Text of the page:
THE LOST RIVERS OF LONDON The River Tyburn 2) Regent's Park → Oxford Street
The River Tyburn exited Regent's Park further north than you might expect. The former stream never reached the final curl of the boating lake beyond the footbridge. Instead it slipped out of the park nearer Sussex Place, where the London Business School stands today, and fairly close to the northern end of Baker Street. This is the magnetic point that draws in tourists attempting to find 221B - a purely fictitious address, not that this stops the Sherlock Holmes Museum pretending to be based there. Inquisitive visitors ought to be suspicious that the entrance is located immediately between 237 Baker Street and 241 Baker Street, but most fail to spot the fiddle. [photo]
The Abbey National used to be based where Holmes' home should have been, but its HQ has recently been redeveloped into luxury apartments. At least they kept the tower. Here the Tyburn veered to the west of Baker Street, traversing the busy Marylebone Road across a very obvious dip in the land. It clipped Gloucester Place, somewhere in the vicinity of Algeria, Lithuania and Honduras (or at least their respective embassies). Then back to Baker Street through the middle of another former blue chip HQ - Michael House. Marks and Spencer was run from here for years, but bosses moved out in 2004 in favour of less austere offices on Paddington Basin. In its place is a vast new mixed use development, name of 55 Baker Street[photo], clad with a faceted glass lattice (best viewed from inside rather than out [photo]).
Next up, Marylebone proper. The Tyburn followed what's now Blandford Street, past the former bookseller where a young Michael Faraday spent eight years as an apprentice. Today it's an estate agents, obviously, but they've had the good grace to name themselves Faradays, and there's a proper non-blue plaque above the door [photo]. No, the Tudor Rose pub isn't Tudor, it's a 1930s pastiche. Blandford Street reaches Marylebone High Street at a pedestrian-friendly triple zebra crossing [photo]. Up the other end of the high street is St Mary's church, originally named after the river as "St Mary the Virgin, by the bourne". Bit long, that, so it was shortened to "St Mary le burn", and later to "St Marylebone". The Tyburn lives on, at least as a corrupted suffix.
On any modern map of the area, the one road which looks out of place is Marylebone Lane. Everything else is straight and griddy, and yet this backstreet meanders in errant curves. That's because it was once the country lane round here, and the Tyburn ran alongside. Today's it's a boutique-y street which Time Out likes feature all-too regularly in its "quirky shopping" features. Of note is the delicatessen/cafe owned by Paul Rothe & Son[photo], stacked with repetitive jars and still with a late Victorian sensibility. A pub halfway down used to have the very-relevant name of "The Conduit of Tybourne" [photo], but under new ownership has recently reverted to the more-original "Coach Makers". Then there's the unique Button Queen[photo], located at the precise point where the Tyburn veered right to leave the lane. This fragile blue store used to be a wildly out-of-time stockist of all things buttony, but has recently been demolished to make way for new development. The business survives across the road, you'll be glad to hear, but with regrettably less charm.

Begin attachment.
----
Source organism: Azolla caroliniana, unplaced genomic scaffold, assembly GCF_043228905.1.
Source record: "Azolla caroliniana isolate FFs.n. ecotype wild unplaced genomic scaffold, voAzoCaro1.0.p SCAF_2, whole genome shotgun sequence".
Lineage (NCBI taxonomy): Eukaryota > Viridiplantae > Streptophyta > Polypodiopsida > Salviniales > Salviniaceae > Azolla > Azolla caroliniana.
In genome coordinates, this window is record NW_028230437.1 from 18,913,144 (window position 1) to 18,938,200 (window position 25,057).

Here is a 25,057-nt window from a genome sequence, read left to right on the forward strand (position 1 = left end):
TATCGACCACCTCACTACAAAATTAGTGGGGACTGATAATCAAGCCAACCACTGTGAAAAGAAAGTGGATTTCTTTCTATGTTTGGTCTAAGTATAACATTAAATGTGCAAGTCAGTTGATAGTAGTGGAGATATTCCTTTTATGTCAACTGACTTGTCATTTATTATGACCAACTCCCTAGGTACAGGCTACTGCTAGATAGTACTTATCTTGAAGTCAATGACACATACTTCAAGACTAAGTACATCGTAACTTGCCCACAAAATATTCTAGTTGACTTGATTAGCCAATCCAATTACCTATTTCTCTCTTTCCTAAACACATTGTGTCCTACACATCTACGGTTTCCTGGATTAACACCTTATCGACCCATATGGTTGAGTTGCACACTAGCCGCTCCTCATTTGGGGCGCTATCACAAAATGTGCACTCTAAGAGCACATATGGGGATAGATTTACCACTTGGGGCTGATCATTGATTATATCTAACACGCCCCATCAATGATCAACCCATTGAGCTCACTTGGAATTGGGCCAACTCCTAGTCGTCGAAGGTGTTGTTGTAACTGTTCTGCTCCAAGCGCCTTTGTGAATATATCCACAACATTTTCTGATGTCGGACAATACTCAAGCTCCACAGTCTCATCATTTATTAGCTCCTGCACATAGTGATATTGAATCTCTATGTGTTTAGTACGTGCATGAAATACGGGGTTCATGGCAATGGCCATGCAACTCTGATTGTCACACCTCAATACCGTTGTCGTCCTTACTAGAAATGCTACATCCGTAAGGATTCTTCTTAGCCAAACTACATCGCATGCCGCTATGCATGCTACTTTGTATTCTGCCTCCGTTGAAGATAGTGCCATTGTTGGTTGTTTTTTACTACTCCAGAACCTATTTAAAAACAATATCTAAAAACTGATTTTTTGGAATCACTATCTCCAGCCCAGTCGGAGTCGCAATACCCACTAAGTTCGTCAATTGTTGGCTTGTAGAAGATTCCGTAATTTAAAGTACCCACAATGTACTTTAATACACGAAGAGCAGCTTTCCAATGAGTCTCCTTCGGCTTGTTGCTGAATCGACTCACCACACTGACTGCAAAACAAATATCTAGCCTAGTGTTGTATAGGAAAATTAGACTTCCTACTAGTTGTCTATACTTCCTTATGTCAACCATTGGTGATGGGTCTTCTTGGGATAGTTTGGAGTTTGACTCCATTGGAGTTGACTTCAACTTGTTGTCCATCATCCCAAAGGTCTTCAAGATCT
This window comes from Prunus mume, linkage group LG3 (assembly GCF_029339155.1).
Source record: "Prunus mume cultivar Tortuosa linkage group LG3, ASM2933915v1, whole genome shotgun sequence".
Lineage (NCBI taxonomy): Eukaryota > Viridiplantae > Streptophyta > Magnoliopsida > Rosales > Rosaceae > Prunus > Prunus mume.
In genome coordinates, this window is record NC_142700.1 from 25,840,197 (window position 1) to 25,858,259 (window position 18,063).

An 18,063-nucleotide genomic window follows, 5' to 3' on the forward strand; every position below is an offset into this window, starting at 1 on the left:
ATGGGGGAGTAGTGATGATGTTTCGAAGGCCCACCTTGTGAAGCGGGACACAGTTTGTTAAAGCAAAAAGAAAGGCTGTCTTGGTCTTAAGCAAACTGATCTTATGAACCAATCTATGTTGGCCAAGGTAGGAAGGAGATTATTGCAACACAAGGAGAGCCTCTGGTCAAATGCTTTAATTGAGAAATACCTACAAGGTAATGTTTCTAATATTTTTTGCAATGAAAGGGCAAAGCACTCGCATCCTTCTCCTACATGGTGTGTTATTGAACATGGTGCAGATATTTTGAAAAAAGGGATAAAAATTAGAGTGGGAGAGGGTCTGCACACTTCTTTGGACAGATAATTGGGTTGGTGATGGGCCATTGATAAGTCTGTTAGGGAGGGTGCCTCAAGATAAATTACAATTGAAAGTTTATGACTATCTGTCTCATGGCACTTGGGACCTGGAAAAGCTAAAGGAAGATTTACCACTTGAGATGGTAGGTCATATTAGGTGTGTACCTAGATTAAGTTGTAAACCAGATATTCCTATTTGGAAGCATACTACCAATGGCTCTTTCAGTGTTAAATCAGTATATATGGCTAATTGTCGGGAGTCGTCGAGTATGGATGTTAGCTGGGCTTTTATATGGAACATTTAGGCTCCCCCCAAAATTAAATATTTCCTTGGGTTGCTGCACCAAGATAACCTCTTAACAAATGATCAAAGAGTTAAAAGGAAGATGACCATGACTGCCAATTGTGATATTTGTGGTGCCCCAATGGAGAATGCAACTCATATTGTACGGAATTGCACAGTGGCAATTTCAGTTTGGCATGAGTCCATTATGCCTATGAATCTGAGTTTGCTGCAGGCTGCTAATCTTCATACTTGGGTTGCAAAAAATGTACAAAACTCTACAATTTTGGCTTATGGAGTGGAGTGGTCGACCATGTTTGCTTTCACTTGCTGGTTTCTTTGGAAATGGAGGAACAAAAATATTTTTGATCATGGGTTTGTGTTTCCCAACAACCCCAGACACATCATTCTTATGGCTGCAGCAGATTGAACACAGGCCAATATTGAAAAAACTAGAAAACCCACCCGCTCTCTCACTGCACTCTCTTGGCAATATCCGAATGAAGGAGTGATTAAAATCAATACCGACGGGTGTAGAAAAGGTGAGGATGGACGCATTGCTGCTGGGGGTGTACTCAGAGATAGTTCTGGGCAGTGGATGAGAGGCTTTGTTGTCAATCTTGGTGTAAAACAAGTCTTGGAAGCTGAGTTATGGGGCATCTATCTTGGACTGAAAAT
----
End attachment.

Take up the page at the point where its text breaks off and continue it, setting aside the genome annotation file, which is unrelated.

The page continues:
The line of the river crosses Wigmore Street to pass into St Christopher's Place - a favourite midweek haunt for shopaholic ladies who lunch. This narrows to a tiny alleyway [photo] before emerging somewhere you'll definitely recognise - the heart of Oxford Street [photo]. More specifically, the gentle dip in the road located close to Bond Street station, slightly downhill from the Disney Store on one side of the valley and Selfridges on the other. Shoppers on London's most famous retail thoroughfare probably don't realise that Oxford Street was called Tyburn Road up until the early 18th century, at which point it was renamed after the university town 50 miles straight on past Marble Arch.
The City of London is a couple of miles away from here, but medieval residents obtained their drinking water from this particular stretch of the Tyburn. Lead pipes were laid from here to Cheapside during the reign of Henry III, and these eventually developed into a series of nine conduits that survived several centuries. Conduit Street, between New Bond Street and Regent Street, is still named after what's probably London first public utility supply system. Nowadays the only alleged appearance of sparkling Tyburn water hereabouts is in the basement of Grays Antiques[photo]. 200 dealers have stalls in this collectibles complex (which is located just around the back of Bond Street station), and those in the Mews building share floorspace with a most unusual water feature [photo]. A shallow channel, filled with golden fish, runs from one end of the basement to the other and is crossed by a small arched bridge in the centre [photo]. The owners assure visitors that this is the actual Tyburn, and absolutely not an ornamental culvert fed by water from the mains. It could, I suppose, be fed by groundwater seeping from the surrounding clay, but I fear it's nothing more than a damned good bit of marketing.
Following the Tyburn: Outer Circle, Sussex Place, Baker Street, Glentworth Street, Marylebone Road, Gloucester Place, Blandford Street, Marylebone Lane, Jason Court, St Christopher's Place, Gees Court, Oxford Street.